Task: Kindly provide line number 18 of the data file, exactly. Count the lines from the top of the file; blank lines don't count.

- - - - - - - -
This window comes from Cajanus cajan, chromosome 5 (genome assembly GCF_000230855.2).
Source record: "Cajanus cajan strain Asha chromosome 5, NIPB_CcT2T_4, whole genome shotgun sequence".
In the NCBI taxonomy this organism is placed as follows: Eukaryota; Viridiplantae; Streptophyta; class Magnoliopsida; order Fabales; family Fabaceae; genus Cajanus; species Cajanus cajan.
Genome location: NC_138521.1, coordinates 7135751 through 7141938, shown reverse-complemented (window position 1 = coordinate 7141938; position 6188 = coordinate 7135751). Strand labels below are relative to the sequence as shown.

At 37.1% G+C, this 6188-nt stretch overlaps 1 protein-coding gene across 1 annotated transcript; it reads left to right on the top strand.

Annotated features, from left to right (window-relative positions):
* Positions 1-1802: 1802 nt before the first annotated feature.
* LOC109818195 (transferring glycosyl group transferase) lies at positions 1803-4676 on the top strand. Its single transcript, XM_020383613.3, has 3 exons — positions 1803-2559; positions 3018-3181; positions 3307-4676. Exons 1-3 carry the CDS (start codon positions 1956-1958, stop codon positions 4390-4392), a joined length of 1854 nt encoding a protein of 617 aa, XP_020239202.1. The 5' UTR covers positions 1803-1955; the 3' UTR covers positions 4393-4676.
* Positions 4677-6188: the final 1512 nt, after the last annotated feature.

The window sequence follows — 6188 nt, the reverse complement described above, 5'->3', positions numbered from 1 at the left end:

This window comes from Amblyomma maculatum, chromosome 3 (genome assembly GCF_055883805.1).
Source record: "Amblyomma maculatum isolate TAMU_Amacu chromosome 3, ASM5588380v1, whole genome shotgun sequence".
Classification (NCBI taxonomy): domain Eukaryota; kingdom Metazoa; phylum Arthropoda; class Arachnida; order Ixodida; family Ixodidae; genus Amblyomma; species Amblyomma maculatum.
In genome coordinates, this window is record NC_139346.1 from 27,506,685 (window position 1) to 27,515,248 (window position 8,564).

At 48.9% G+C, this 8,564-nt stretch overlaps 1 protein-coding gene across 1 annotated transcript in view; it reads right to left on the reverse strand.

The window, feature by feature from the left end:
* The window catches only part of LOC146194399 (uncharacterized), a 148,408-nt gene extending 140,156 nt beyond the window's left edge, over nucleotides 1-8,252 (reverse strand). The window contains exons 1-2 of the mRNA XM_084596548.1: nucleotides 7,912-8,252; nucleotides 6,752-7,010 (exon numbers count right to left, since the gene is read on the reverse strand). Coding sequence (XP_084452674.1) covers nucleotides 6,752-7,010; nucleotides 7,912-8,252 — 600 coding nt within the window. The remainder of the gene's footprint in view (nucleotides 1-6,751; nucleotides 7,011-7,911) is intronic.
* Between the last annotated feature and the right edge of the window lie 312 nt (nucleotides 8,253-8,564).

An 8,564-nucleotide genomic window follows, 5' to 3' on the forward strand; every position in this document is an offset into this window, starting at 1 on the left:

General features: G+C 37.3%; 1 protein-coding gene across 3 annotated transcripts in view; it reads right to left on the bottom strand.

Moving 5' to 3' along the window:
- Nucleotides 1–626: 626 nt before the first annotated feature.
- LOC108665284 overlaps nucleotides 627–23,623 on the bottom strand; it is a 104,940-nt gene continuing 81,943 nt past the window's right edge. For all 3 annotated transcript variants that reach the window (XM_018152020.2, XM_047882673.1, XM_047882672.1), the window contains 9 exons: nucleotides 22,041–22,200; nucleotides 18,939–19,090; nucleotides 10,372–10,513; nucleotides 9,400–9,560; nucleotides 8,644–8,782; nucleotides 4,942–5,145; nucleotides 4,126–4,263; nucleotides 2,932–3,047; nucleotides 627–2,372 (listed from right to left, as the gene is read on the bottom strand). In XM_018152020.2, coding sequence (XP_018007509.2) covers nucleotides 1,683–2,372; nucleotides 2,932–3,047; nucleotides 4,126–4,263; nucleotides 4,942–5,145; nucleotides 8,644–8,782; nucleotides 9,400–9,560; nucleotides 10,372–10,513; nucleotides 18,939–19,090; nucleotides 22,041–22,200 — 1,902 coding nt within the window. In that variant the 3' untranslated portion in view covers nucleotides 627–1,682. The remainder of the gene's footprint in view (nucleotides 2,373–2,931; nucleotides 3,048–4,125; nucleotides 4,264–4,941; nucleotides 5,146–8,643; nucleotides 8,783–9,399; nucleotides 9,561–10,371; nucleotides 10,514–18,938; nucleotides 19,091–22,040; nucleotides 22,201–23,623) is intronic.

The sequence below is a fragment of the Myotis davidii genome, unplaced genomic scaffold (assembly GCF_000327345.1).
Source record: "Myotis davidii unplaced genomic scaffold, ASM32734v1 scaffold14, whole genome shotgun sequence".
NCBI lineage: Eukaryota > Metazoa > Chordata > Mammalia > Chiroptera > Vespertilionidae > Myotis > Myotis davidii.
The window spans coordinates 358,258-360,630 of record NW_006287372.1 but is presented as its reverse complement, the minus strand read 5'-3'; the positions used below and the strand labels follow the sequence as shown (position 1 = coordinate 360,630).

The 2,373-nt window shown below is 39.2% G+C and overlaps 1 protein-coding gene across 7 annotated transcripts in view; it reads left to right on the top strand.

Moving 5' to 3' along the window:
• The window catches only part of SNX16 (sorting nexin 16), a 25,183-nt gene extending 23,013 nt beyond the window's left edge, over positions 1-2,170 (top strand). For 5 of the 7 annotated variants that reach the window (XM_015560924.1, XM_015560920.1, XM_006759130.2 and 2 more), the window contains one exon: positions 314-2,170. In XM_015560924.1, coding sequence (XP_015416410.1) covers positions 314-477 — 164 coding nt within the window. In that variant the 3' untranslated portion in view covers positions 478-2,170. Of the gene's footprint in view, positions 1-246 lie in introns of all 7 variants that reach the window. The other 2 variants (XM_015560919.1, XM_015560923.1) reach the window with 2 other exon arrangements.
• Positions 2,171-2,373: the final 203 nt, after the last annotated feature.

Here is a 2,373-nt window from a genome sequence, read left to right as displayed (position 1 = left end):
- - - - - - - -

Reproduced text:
* Between the last annotated feature and the right edge of the window lie 312 nt (nucleotides 8,253-8,564).